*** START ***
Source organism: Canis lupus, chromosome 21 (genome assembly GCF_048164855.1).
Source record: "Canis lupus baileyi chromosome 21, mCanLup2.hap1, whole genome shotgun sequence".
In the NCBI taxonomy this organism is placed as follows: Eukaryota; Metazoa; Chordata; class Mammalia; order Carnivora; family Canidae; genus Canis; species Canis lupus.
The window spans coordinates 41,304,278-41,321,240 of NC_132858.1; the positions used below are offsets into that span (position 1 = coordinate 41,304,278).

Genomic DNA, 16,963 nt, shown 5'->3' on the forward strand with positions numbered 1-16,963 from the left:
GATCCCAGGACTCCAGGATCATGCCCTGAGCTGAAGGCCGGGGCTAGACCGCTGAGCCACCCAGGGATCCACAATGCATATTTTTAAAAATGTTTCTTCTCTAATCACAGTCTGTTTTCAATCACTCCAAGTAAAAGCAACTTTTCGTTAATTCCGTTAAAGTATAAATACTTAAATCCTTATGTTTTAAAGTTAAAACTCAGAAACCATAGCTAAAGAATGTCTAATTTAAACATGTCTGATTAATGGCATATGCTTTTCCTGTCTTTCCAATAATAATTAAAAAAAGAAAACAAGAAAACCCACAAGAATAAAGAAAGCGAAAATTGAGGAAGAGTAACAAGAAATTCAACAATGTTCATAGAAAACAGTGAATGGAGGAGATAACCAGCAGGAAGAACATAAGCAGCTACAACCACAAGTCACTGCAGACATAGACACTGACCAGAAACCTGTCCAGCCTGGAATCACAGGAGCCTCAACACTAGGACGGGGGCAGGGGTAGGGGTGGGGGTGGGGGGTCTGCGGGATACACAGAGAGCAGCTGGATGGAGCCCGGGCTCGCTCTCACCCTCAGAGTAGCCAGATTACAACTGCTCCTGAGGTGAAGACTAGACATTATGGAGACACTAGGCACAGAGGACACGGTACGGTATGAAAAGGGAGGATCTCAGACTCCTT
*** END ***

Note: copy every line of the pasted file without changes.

Source organism: Canis lupus, chromosome 21 (genome assembly GCF_048164855.1).
Source record: "Canis lupus baileyi chromosome 21, mCanLup2.hap1, whole genome shotgun sequence".
In the NCBI taxonomy this organism is placed as follows: Eukaryota; Metazoa; Chordata; class Mammalia; order Carnivora; family Canidae; genus Canis; species Canis lupus.
The window spans coordinates 41,304,278-41,321,240 of NC_132858.1; the positions used below are offsets into that span (position 1 = coordinate 41,304,278).

Genomic DNA, 16,963 nt, shown 5'->3' on the forward strand with positions numbered 1-16,963 from the left:
GATCCCAGGACTCCAGGATCATGCCCTGAGCTGAAGGCCGGGGCTAGACCGCTGAGCCACCCAGGGATCCACAATGCATATTTTTAAAAATGTTTCTTCTCTAATCACAGTCTGTTTTCAATCACTCCAAGTAAAAGCAACTTTTCGTTAATTCCGTTAAAGTATAAATACTTAAATCCTTATGTTTTAAAGTTAAAACTCAGAAACCATAGCTAAAGAATGTCTAATTTAAACATGTCTGATTAATGGCATATGCTTTTCCTGTCTTTCCAATAATAATTAAAAAAAGAAAACAAGAAAACCCACAAGAATAAAGAAAGCGAAAATTGAGGAAGAGTAACAAGAAATTCAACAATGTTCATAGAAAACAGTGAATGGAGGAGATAACCAGCAGGAAGAACATAAGCAGCTACAACCACAAGTCACTGCAGACATAGACACTGACCAGAAACCTGTCCAGCCTGGAATCACAGGAGCCTCAACACTAGGACGGGGGCAGGGGTAGGGGTGGGGGTGGGGGGTCTGCGGGATACACAGAGAGCAGCTGGATGGAGCCCGGGCTCGCTCTCACCCTCAGAGTAGCCAGATTACAACTGCTCCTGAGGTGAAGACTAGACATTATGGAGACACTAGGCACAGAGGACACGGTACGGTATGAAAAGGGAGGATCTCAGACTCCTT